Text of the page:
Well, here's the scoop on Flea Market Flip. It's completely unrealistic, and gives viewers the impression that big repurposing projects can be completed with quality in less than 24 hours with no additional cost beyond the original purchase price {seriously, who is paying for all that paint, and all the people helping the flippers do the work?!}. And unfortunately, it leads some {not all} of those viewers to expect much lower prices than are feasible at stores like Carver Junk Company.
    To illustrate, let's talk about a piece we bought recently, and repainted: A round pedestal table - priced at $40. The price was fair, so we didn't low-ball or negotiate. We drove 20 miles to pick it up. Because the woman selling it wasn't able to help Chad move it, both he and I had to go, costing us both time - it took about an hour there and back.
    I forgot to take a Before photo, so I borrowed this from an online post. It is pretty darn close to the table we bought. {Although the veneer on this one is in better shape; price is also higher}.
    Purchase price:  $40 Gas: $7  {yes, our Jeep stinks for gas mileage, but it's great for hauling our trailer} Time: $40 {we value our time at $20 per hour} Then, when we got there, we found the reason the table was only $40 {which, of course hadn't been shared when we asked the condition} - the veneer was bubbling on both the top and the leaf for the table. Add an extra 30 minutes of veneer-fixing time. Fixing: $10 Once it was prepped {fixing the veneer}, we were ready to paint. We use Milk Paint or homemade chalk paint, both of which require no sanding prior. Woohoo! Time savers! But, what we make up for in time, we lose in cost of paint. It's worth it, trust us. Milk Paint: $18 Wax: $3  {a small portion of a large container used} Sandpaper, brushes, etc:  $3  {brushes are reused, sandpaper is cheap, but let's add something for supplies} Bonding agent: $7  {ensures the paint sticks and doesn't require the sanding prep work} Painting with Milk Paint is actually a time SAVER, because it dries so quickly. We chose a light color, so that meant it required a couple of coats. We'll call it three. Each coat takes about 20 minutes, so we're looking at an hour. Painting Time:  $20 Distressing/Waxing Time: $3  {about 10 minutes} It's done! That's it, right? Well, there is also the rent {and utilities} that we have to pay in order to have a place to showcase the table. Sq Ft Rent for Table:  $25 per month, but we'll assume it sells in one month. It's also possible that it sells in the first day of the sale, and we replace it with something else that sells - this is ideal :) And there are the folks we have to pay to work at the store while we're open. That only adds a small cost to each item, so we won't even add it here - but it's important to note the number of things that go into "selling" furniture! So, what does that total look like? Purchase price:  $40 Gas: $7 Time: $40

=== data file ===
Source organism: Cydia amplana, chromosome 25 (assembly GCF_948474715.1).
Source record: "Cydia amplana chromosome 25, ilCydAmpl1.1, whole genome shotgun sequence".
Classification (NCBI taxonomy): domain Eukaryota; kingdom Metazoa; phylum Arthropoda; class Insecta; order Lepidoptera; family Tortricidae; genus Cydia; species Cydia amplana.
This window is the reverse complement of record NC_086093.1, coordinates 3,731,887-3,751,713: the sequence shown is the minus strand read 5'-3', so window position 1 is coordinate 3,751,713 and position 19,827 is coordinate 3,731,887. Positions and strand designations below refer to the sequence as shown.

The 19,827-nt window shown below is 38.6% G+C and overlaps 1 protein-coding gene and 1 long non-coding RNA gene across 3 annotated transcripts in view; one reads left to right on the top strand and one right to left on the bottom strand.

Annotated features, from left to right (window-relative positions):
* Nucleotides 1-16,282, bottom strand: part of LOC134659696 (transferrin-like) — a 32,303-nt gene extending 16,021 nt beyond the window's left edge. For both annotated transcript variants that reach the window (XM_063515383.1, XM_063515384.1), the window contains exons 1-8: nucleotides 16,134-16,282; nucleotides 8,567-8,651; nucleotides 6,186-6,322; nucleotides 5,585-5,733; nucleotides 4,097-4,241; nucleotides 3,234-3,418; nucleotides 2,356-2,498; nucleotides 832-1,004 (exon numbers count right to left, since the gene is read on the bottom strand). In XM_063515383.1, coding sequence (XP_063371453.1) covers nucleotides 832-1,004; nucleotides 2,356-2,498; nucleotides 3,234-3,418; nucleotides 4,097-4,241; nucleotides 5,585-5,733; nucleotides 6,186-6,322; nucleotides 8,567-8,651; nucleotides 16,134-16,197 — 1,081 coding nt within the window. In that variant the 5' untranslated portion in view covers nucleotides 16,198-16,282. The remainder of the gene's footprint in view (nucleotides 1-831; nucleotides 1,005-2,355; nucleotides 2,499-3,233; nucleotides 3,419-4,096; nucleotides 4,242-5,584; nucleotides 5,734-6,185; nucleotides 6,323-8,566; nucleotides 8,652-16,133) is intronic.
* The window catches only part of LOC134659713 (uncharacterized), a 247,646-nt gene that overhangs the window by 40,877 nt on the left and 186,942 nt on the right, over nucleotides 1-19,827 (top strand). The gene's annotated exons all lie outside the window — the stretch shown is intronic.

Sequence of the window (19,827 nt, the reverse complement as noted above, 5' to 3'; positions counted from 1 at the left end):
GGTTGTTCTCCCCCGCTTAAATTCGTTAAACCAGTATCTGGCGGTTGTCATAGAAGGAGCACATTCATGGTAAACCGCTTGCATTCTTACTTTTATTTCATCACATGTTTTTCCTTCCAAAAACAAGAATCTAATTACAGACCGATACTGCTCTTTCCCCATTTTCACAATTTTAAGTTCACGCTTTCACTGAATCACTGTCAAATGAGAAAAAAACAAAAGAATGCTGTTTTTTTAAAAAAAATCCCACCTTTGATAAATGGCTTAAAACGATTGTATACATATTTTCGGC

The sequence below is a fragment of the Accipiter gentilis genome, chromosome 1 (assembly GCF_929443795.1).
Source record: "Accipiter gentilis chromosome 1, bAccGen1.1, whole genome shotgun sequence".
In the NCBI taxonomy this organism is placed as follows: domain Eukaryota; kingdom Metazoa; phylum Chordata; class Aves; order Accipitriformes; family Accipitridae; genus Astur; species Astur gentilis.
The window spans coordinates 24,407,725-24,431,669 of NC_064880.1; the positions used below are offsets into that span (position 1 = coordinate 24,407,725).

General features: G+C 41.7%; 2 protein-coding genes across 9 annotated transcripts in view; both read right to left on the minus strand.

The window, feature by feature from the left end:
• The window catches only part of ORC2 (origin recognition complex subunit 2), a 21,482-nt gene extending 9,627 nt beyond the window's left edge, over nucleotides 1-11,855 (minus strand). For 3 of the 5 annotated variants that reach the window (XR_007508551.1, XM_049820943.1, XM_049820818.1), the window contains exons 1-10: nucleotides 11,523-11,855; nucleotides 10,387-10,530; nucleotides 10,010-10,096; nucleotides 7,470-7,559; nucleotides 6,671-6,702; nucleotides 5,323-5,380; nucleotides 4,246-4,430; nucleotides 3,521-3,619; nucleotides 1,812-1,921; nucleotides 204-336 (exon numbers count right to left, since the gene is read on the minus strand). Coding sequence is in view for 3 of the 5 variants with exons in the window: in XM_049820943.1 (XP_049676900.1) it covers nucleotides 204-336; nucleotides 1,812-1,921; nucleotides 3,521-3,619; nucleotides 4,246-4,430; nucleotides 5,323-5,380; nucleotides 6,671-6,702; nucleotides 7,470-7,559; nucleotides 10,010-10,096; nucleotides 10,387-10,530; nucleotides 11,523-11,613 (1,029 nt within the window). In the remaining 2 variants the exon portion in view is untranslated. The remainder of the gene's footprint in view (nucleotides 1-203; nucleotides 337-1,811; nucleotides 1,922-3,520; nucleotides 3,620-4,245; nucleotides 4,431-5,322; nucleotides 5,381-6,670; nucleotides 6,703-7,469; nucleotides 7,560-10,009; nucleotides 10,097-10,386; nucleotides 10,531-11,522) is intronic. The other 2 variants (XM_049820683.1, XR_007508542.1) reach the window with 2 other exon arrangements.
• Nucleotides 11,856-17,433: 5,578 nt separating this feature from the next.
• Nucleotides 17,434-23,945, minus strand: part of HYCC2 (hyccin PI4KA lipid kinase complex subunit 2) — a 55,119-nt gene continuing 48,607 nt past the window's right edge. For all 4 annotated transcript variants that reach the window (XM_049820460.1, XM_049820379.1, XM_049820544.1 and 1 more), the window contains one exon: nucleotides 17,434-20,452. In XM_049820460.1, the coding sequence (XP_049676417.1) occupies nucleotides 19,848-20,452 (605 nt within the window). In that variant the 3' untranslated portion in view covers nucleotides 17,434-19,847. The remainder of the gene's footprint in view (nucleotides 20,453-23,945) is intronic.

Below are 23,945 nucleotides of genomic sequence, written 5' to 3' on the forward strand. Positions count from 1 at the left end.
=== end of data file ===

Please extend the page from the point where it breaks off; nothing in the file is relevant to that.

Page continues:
Fixing: $10
    Milk Paint: $18 Wax: $3 Sandpaper, brushes, etc:  $3 Bonding agent: $7 Painting Time:  $20 Distressing/Waxing Time: $3 Sq Ft Rent for Table:  $25This table COST us $176 to buy, paint, and put in the store. We'd likely price this table at $249 {which is determined by a lot of factors like our market, the piece itself, current demand for this type of item, etc.}
    Can you see all the distressed and chippy goodness in this photo? And the finish feels like butter.
    Well, it's apparent that we aren't professional photographers, but here is the finished table, with leaf. It's she a beauty??
    So once we've paid ourselves, the bills, and sold the table, we will have $73 left over to go buy another piece of furniture and start the process all over again. And just for kicks, let's compare our table {$249} to a couple of major retail store tables & prices:
    Crate & Barrel,  $499
    Pottery Barn, $799
    Now, let's be clear. I am not complaining. We LOVE what we do, we LOVE our customers, and we RARELY encounter a situation where someone is disrespectful about pricing. I didn't blog about this in an effort to change anything that happens in our store, nor to make you feel sorry for us - it truly is more about education. In fact, we even offer painting workshops through Carver Junk, so YOU can do these projects yourself if you like! And now, you'll have an idea of what it will cost you in time and real dollars.{and, you won't be fooled by shows like Flea Market Flip! watch, enjoy, and take it as a great entertainment show :)  }